There is no shortage of advice on wireless security. Unfortunately, the Internet's ability to archive everything anyone ever wrote means that old, outdated advice can overwhelm current information. In this wireless security update,
1) Open access for guests is a problem. If your stance on guest wireless is generous, and you offer free unprotected access, you need to rethink a bit. The trend among lawmakers is to prohibit freely available Wi-Fi by making you responsible for any use or misuse of your guest wireless service. Get ahead of the coming legal bandwagon by either turning on basic encryption or installing a captive portal.
We all know that WEP is completely discredited as an encryption protocol, but for guest access you can use WEP with short keys as a simple method of authentication. WEP won't help to protect your guest's data, but a WEP key can be the easy equivalent of a "password of the day" that you can implement on your current open wireless network in less than a minute. If you do choose WEP, set a regular schedule for changing the key. A better solution, if you have the time and the budget, is to install a simple captive portal that either authenticates individual guest users or is used to enter a unique daily password. This need not be an expensive alternative. You can find basic open source captive portals that can be loaded into small dedicated devices that sit between your guest wireless and the rest of the world. The cognoscenti are especially fond of Mikrotik's miniature, low-cost devices, which combine solid network hardware with well-supported features, such as a wireless portal.
Guest, or captive, portals can range from the very simple to elaborate guest provisioning systems. In the easiest case, you may simply ask that users agree to an acceptable usage policy or perhaps enter their name and email address -- the equivalent of asking someone to sign a guest register. Going further, you can have a password that changes daily or weekly, or even a system where individual users must register and be sponsored to receive a username and password that will let them through the portal and onto the Internet.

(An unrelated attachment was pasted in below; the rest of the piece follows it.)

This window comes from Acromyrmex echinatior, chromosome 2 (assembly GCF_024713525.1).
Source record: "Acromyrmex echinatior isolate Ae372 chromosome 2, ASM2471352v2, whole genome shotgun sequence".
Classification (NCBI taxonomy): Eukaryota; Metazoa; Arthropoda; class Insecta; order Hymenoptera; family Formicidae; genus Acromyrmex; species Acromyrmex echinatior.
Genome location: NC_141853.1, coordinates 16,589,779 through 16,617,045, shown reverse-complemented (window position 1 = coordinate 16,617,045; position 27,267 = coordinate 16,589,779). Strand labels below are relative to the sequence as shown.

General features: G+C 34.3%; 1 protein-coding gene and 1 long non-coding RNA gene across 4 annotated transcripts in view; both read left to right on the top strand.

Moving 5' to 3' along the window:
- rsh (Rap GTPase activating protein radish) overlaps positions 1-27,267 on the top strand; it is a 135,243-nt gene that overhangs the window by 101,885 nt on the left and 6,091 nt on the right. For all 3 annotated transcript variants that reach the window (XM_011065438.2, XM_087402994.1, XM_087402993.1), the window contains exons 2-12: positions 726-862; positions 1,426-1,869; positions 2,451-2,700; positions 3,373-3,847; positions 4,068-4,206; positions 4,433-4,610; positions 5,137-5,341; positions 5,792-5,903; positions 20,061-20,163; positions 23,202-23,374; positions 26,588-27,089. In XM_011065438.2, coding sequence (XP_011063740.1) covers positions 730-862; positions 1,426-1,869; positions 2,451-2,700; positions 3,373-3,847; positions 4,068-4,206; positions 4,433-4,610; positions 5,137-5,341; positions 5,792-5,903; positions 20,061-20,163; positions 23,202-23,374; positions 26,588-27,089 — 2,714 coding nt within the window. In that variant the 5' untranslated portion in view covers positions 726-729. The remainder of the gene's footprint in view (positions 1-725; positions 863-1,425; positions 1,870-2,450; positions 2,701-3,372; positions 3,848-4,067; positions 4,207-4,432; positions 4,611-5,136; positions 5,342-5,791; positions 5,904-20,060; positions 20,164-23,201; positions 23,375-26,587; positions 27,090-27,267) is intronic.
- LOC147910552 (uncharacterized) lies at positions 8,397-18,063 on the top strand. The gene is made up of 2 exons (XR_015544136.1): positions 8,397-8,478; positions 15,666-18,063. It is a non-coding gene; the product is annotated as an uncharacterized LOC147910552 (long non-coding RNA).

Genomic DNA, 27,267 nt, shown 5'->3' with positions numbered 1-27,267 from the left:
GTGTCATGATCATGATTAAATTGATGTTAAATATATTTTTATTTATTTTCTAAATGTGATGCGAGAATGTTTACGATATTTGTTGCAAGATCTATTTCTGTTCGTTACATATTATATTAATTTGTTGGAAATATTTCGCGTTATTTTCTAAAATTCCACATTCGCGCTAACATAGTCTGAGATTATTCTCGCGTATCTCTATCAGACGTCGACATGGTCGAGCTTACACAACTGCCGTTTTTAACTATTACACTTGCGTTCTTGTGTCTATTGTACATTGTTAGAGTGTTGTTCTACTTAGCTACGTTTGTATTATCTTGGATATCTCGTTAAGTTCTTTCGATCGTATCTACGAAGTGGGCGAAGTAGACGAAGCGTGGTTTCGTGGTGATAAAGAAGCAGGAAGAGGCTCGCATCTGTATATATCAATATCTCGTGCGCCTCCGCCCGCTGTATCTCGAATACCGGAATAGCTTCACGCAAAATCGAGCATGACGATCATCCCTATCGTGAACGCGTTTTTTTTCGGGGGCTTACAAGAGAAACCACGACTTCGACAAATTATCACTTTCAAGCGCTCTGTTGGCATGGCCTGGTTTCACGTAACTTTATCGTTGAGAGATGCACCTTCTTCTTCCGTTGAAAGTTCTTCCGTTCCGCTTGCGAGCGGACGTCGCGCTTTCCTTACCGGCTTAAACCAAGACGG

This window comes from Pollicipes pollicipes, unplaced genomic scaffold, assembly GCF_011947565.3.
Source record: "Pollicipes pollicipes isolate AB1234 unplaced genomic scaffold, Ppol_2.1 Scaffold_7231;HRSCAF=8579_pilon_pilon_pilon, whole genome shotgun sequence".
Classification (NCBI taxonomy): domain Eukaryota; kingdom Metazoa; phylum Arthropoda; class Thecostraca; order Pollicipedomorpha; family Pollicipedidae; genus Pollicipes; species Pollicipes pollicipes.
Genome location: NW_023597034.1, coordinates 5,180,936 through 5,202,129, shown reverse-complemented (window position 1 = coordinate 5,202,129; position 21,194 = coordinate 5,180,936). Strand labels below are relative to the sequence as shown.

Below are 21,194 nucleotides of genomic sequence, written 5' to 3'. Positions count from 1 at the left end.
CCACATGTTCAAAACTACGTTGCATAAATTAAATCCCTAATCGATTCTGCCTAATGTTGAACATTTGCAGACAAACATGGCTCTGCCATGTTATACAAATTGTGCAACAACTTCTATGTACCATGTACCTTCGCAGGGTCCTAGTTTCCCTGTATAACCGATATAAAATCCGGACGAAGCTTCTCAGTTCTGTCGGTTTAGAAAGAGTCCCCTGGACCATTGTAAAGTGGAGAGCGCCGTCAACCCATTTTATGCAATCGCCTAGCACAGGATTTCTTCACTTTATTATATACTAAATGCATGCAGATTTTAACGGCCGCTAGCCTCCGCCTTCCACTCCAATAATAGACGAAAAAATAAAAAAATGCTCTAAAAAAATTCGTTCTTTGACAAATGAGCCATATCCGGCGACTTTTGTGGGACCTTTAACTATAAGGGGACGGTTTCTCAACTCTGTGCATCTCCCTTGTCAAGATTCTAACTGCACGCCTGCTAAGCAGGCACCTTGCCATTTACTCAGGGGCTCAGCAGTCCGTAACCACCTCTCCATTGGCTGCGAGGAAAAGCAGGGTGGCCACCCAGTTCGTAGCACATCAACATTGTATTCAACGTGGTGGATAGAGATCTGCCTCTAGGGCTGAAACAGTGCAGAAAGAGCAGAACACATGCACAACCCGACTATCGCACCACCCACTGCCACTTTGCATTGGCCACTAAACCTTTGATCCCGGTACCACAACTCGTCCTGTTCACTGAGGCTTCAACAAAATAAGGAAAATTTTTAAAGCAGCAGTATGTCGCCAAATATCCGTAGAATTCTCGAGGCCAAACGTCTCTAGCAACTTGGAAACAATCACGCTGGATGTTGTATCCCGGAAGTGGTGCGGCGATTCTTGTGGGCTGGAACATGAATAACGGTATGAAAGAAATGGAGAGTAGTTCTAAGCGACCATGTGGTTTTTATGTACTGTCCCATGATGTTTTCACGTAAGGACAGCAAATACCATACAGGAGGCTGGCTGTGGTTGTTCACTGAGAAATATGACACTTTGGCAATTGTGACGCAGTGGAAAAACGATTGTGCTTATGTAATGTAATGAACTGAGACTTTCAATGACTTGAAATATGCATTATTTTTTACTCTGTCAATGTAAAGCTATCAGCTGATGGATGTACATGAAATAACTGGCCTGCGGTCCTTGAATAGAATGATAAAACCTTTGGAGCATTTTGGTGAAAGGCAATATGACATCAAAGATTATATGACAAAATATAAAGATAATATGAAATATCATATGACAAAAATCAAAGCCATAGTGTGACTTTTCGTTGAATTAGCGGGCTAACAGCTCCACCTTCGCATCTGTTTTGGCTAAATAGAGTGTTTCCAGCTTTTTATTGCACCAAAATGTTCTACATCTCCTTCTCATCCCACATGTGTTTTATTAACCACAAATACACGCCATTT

2) RF management is more important than ever. With the rise in 802.11n devices and access points --you won't be able to buy new wireless devices without 802.11n soon -- you need to be mindful of what is happening in the radio frequency (RF) environment. The old, and still correct, answer is to move your production wireless to the 5GHz band (802.11a) as much as you can. This gives you more bandwidth to play with, and gets you out of the way of legacy equipment and neighbors who may be stomping on your signal and affecting your performance. Early testers, including Craig Mathias of Farpoint Group, a Massachuetts-based mobile advisory firm., have found that mixing 802.11n and non-802.11n devices gives sub-optimal results, so if you can keep them out of each other's way, you'll have the happiest users.
3) Roaming wireless users on the road need protection. Roaming wireless users on the road need protection. While we haven't seen a huge number of attacks on roaming wireless users in the wild, the number of potential ways to subvert and infect your users when they're using Wi-Fi on the road is growing every day. At several recent security conferences, researchers have demonstrated many scenarios threatening wireless users such as "evil twin access points," which pretend to be normal Internet access points, but act as man-in-the-middle attackers.
Device protections, such as antimalware tools and personal firewalls, are especially critical, as is the training of end users to never, ever, ignore errors messages about SSL certificates. Your best solution is to insist that roaming users immediately bring up a VPN connection (probably SSL VPN, which works best in the uncertain environment of roaming Wi-Fi) back to your corporate network for all traffic, including Internet browsing. That's right, time to turn off split tunneling and local network access, enforced with a firewall, for wireless roaming users. It's wasteful, yes, but only when you have an authenticated and encrypted tunnel -- with no other traffic allowed to the device -- are you getting protection against the growing spectrum of threats. Don't forget, though, to combine the VPN connection with a tight firewall, to achieve the desired protection.
4) Wireless switches aren't just for big companies. Originally, folks like Aruba Networks Inc., Airespace (now Cisco Systems Inc.) and Trapeze (now part of Belden Inc.) built wireless switches that didn't pay off until you had fifty or more access points. Now, a slew of other companies have entered the wireless switch business specifically aimed at the SMB market. Netgear Inc., D-Link Corp., Motorola Inc., SonicWALL Inc., and more are all solidly in the wireless switch business. Get out of the habit of buying cheap standalone access points and managing them as individual elements -- you're just asking for both security and RF configuration errors and mishaps. Send that old stuff home with employees or donate it to a local charity, and start buying dual-band 802.11n gear that will talk to a wireless switch. Even with recent cost reductions, it's still more expensive than buying the AP-of-the-week from Best Buy, but the ability to manage your RF environment, apply a single security policy, easily segment guest and staff access, change configurations quickly, and have a single entry point for wireless traffic into your network all add up to a compelling argument to move to wireless switches.
About the author:
Joel Snyder is a senior partner at Opus One, an IT consulting firm specializing in security and messaging.
This was first published in May 2010